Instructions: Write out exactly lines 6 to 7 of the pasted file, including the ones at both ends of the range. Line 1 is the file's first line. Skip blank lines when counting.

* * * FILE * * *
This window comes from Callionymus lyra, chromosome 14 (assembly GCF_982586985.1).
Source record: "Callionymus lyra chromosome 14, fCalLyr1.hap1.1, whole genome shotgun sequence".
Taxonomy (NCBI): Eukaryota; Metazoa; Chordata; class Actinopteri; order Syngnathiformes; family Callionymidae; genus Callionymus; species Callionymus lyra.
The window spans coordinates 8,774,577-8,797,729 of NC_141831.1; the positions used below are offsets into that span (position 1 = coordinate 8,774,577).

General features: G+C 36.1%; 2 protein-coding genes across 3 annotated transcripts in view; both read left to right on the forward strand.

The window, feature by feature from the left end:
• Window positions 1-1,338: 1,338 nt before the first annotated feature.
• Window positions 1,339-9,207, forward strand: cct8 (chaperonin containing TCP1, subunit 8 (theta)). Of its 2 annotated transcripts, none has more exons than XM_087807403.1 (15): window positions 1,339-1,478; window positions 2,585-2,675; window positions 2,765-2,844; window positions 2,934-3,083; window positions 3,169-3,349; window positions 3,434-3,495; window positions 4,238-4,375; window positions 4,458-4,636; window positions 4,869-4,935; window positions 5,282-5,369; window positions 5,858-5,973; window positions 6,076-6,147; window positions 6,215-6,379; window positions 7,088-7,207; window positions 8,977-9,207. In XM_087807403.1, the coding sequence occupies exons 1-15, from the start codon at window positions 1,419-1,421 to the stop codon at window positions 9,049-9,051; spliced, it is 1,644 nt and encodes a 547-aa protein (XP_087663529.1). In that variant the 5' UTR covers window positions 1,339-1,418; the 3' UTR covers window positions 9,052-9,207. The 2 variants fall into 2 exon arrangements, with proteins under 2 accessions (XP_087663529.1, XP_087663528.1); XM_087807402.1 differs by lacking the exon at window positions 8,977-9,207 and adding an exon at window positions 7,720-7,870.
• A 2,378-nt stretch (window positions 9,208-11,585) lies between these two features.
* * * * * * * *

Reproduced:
The window, feature by feature from the left end:
• Window positions 1-1,338: 1,338 nt before the first annotated feature.